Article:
- on Mon 06 June 2011
My sister asked for some New Orleans advice so I thought I'd share.
Uptown / Garden district:
Jacque-Imo's - One of my favorite restaurants anywhere.
Right next door is the Maple Leaf, a great live music bar. I have no idea what time the music starts but you can check while you're waiting for a table at Jacque-Imo's. If at all possible, go to both on a Tuesday night, as the Rebirth Brass Band that plays every week is amazing. This combo possibly the most fun a person can have in a single night.
Make sure you drink an Abita Purple Haze at least once. I prefer the Amber but the PH is more interesting, as it is nonsweet raspberry wheat beer.
Camellia Grill - Above average diner with feisty cooks. Great for breakfast.
All this stuff is in what's called "uptown", which can be easily reached by car (or more funly) by the cablecar that runs all the way down St. Charles. This is a good way to see a lot of stuff outside the French Quarter because you can just look out the window as it goes by.
Both good reads:
A good daytime thing is to start in the garden district and walk around for a while, then down Tchoupitoulas (CHOP-A-TWO-LUS) & Magazine streets during the day; there are tons of interesting bars & shops. If you like a lot of walking, you can make a big U out of it. One thing I love about New Orleans is getting lost in all kinds of weird funky neighborhoods, especially around there.
Walk around the French Quarter for half a day, there are lots of fun discoveries in the little side streets. It's really touristy though.
I found the walking tours to be quite good; you see things you wouldn't normally notice and the tour guides are usually professional-level entertainers.
Cafe du Monde is probably the most famous place in NOLA. It is cool but sometimes so crowded you won't want to sit down. They serve 3 things, hot coffee, cold coffee, and beignets. Beignets are fresh donuts that are good but they taste like donuts so don't stand in line or anything. :) I like them better without the mountain of powdered sugar on top.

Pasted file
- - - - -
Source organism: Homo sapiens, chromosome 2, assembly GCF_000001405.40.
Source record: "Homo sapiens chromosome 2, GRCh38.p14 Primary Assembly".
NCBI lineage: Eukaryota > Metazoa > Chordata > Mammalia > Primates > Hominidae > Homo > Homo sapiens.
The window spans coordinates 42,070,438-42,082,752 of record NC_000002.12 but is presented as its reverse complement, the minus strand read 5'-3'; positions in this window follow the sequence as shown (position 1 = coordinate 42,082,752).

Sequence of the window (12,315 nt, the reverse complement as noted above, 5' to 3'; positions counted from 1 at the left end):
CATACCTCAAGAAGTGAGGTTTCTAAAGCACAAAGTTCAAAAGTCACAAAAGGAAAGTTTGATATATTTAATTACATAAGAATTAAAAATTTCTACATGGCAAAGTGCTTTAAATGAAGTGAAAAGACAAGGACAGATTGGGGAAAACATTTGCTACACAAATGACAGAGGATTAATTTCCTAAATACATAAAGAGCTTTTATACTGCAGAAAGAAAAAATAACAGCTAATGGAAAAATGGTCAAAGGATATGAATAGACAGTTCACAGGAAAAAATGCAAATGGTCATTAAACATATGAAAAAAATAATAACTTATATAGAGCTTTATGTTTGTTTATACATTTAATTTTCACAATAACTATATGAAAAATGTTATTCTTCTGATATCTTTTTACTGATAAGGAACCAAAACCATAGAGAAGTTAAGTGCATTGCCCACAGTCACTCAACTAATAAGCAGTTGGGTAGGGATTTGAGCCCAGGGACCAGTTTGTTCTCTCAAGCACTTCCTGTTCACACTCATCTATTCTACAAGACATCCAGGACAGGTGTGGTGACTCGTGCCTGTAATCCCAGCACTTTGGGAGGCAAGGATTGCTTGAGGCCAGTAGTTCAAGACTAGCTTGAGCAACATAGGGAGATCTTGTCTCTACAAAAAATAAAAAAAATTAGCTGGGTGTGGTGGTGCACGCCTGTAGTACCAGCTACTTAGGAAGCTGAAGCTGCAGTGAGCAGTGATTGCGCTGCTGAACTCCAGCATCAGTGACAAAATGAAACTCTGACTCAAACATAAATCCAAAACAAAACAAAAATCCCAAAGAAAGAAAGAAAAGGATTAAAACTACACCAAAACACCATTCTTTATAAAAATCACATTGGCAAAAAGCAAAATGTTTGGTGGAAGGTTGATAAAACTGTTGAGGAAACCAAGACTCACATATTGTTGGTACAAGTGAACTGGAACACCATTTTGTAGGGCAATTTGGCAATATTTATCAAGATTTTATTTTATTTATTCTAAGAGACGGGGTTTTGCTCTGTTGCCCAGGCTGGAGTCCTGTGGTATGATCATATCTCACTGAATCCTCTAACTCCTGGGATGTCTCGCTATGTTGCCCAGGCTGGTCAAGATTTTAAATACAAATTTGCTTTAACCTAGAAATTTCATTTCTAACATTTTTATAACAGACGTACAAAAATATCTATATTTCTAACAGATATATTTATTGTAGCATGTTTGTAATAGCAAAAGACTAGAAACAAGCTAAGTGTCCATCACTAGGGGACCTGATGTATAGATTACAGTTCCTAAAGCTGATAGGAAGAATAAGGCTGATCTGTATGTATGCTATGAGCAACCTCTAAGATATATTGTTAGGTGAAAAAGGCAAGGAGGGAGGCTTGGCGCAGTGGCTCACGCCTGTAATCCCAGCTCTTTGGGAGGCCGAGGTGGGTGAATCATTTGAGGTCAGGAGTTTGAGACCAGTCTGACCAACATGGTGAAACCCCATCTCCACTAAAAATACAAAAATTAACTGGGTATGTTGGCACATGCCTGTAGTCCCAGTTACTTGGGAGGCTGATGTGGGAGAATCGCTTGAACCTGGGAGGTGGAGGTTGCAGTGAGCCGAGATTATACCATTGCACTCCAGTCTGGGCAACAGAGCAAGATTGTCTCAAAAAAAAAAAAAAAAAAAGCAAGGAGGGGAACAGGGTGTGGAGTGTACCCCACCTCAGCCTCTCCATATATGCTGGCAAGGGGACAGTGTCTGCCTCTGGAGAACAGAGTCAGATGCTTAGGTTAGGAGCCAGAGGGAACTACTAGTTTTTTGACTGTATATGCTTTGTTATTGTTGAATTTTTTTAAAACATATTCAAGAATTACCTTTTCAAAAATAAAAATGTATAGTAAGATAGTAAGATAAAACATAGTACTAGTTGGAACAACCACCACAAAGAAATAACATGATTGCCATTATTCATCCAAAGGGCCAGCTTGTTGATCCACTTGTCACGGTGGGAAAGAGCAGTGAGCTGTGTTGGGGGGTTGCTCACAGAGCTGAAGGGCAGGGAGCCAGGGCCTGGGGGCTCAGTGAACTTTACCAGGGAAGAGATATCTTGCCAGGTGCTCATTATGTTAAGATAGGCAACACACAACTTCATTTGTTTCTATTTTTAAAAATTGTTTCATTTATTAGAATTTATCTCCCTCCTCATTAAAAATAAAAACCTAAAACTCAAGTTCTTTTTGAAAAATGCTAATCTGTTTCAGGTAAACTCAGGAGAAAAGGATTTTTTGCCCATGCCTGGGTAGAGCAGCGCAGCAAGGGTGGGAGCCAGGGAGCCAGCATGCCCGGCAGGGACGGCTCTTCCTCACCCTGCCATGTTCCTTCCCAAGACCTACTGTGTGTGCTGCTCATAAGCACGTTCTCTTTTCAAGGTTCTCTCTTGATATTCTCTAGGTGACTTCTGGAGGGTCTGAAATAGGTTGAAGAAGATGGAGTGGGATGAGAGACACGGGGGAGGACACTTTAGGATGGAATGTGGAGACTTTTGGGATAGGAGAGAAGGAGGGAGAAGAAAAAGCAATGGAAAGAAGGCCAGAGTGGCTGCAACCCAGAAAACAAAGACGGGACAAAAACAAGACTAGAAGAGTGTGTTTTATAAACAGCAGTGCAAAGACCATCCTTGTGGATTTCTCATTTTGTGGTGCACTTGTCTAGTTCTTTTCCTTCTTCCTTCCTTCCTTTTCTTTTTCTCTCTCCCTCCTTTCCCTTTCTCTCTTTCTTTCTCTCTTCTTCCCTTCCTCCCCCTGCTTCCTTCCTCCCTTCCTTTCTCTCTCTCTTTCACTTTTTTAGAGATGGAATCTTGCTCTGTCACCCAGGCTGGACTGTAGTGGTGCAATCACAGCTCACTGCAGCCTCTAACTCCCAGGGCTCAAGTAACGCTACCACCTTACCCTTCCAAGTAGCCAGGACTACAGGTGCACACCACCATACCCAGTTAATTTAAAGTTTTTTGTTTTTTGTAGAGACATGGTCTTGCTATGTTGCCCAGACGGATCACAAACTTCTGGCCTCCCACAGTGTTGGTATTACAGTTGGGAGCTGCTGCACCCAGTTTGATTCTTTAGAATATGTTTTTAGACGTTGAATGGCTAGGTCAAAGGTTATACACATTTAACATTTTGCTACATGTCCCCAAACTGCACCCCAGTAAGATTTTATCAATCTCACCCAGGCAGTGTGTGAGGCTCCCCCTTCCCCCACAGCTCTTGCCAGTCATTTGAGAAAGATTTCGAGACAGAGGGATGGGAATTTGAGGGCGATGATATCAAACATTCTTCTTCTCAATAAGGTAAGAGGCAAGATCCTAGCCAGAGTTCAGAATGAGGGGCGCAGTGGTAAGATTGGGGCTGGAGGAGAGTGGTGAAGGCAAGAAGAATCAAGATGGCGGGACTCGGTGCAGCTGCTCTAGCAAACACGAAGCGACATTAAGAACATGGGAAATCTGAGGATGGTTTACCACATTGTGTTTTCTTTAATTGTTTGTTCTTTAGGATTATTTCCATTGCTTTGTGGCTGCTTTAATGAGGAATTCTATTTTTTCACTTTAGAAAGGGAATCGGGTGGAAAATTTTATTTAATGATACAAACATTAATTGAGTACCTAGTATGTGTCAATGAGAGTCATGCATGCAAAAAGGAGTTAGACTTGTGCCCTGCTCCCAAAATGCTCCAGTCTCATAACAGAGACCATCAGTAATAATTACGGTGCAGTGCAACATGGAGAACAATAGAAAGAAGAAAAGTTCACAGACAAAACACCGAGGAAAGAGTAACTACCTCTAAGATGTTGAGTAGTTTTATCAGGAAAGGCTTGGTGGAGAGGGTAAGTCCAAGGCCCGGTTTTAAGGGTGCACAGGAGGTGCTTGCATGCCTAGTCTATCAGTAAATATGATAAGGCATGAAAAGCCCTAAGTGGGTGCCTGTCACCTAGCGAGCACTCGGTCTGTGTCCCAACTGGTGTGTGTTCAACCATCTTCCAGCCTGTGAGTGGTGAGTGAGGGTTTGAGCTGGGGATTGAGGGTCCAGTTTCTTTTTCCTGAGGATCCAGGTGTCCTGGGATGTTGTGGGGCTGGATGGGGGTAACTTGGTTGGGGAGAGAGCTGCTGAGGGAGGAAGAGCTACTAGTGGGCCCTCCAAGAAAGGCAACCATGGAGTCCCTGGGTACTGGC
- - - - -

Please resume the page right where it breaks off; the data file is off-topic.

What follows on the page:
There are lots of kewl street performers and grifters around that area (Jackson Square). Standard rules for pickpockets and be-wary-of-scams apply. If you stop and talk to anyone, keep in mind they are going to want a tip at the end (which is perfectly fine and I don't mind, just know they will ask, they're not just being friendly for no reason.) If you're like me it just takes a few days to recalibrate to the avoiding eye contact and saying no a lot. :)
Walk down Bourbon street for an hour at night to get the flavor, then search for actual fun elsewhere. The crazy frozen drinks they sell everywhere are full of sugar & shitty alcohol; don't buy them unless you enjoy hangovers. If you want a daquiri or whatever, find a nice bar somewhere where you pay the same price and get a decent drink.
This is an interesting place: Lafitte's Blacksmith Shop. It's supposedly the oldest bar in the country and is a bit of a tourist trap, but Anne & I had a *great* quiet evening there once where it was fairly empty and this old surly french guy just played piano the whole night. It's at the northeast end of Bourbon street.
If you keep walking northeast on Bourbon past Lafitte's you'll get to Esplanade St and and area called Faubourg Marigny. That is a great area to wander around at night because it has some of the energy, music, and food but not the Bourbon street kiddie madness.
Misc & Food:
Please stop to eat and drink frequently. New Orleans is all about that. :) Try weird stuff.
It is perfectly legal to walk around with booze as long as it's in a plastic container. Most bars have a stack of cups at the door; if you don't want to finish your drink before you leave, take it with you.
The Rock N Bowl is supposed to be super fun but I have never been there. It is likely a bowling alley with live music.
BBQ shrimp is not shrimp with bbq sauce on it; it's more like a hearty stew with giant shrimp in it. Very good.
Gumbo: super yay
Muffaletta: I've never had one worth getting excited about
Oysters: There are various oysters bars in the french quarter. Note that the general wisdom is not to eat oysters in months without an 'R' in them but I would probably do it anyway because I like them. Oyster bars with lots of traffic and they should be OK.
Crawfish: I love them, but the steamed ones that you have to crack open can be more trouble than they're worth. Better to let the chef open them and use them in some dish.
I made a Google map with some of the stuff on it. The blue line is the St. Charles streetcar.